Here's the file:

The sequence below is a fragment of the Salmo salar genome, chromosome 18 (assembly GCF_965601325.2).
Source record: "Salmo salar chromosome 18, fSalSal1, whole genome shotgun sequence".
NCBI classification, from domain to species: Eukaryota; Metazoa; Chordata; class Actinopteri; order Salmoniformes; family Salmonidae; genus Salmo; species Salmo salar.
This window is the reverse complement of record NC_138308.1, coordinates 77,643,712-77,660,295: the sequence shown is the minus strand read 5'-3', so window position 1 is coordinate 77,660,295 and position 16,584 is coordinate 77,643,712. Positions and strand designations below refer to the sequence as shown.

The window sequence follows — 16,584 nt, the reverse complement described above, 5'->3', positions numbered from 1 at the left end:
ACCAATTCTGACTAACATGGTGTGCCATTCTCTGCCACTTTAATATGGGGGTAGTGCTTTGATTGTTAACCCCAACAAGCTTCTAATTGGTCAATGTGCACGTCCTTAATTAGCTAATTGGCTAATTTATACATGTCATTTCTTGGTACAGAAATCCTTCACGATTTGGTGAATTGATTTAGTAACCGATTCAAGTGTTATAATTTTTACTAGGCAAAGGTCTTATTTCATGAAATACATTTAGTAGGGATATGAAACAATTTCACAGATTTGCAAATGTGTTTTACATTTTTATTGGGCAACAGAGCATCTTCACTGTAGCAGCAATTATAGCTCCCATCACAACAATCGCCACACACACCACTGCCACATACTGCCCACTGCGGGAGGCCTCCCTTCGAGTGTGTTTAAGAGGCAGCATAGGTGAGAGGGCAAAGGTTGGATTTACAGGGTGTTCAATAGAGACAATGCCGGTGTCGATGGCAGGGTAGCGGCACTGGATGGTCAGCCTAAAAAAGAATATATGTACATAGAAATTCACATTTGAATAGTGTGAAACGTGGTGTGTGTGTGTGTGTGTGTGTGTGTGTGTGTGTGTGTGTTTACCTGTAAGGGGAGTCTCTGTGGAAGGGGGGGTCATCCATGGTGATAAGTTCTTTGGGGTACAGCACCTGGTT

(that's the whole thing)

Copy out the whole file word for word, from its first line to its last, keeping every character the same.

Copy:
The sequence below is a fragment of the Salmo salar genome, chromosome 18 (assembly GCF_965601325.2).
Source record: "Salmo salar chromosome 18, fSalSal1, whole genome shotgun sequence".
NCBI classification, from domain to species: Eukaryota; Metazoa; Chordata; class Actinopteri; order Salmoniformes; family Salmonidae; genus Salmo; species Salmo salar.
This window is the reverse complement of record NC_138308.1, coordinates 77,643,712-77,660,295: the sequence shown is the minus strand read 5'-3', so window position 1 is coordinate 77,660,295 and position 16,584 is coordinate 77,643,712. Positions and strand designations below refer to the sequence as shown.

The window sequence follows — 16,584 nt, the reverse complement described above, 5'->3', positions numbered from 1 at the left end:
ACCAATTCTGACTAACATGGTGTGCCATTCTCTGCCACTTTAATATGGGGGTAGTGCTTTGATTGTTAACCCCAACAAGCTTCTAATTGGTCAATGTGCACGTCCTTAATTAGCTAATTGGCTAATTTATACATGTCATTTCTTGGTACAGAAATCCTTCACGATTTGGTGAATTGATTTAGTAACCGATTCAAGTGTTATAATTTTTACTAGGCAAAGGTCTTATTTCATGAAATACATTTAGTAGGGATATGAAACAATTTCACAGATTTGCAAATGTGTTTTACATTTTTATTGGGCAACAGAGCATCTTCACTGTAGCAGCAATTATAGCTCCCATCACAACAATCGCCACACACACCACTGCCACATACTGCCCACTGCGGGAGGCCTCCCTTCGAGTGTGTTTAAGAGGCAGCATAGGTGAGAGGGCAAAGGTTGGATTTACAGGGTGTTCAATAGAGACAATGCCGGTGTCGATGGCAGGGTAGCGGCACTGGATGGTCAGCCTAAAAAAGAATATATGTACATAGAAATTCACATTTGAATAGTGTGAAACGTGGTGTGTGTGTGTGTGTGTGTGTGTGTGTGTGTGTGTGTGTTTACCTGTAAGGGGAGTCTCTGTGGAAGGGGGGGTCATCCATGGTGATAAGTTCTTTGGGGTACAGCACCTGGTT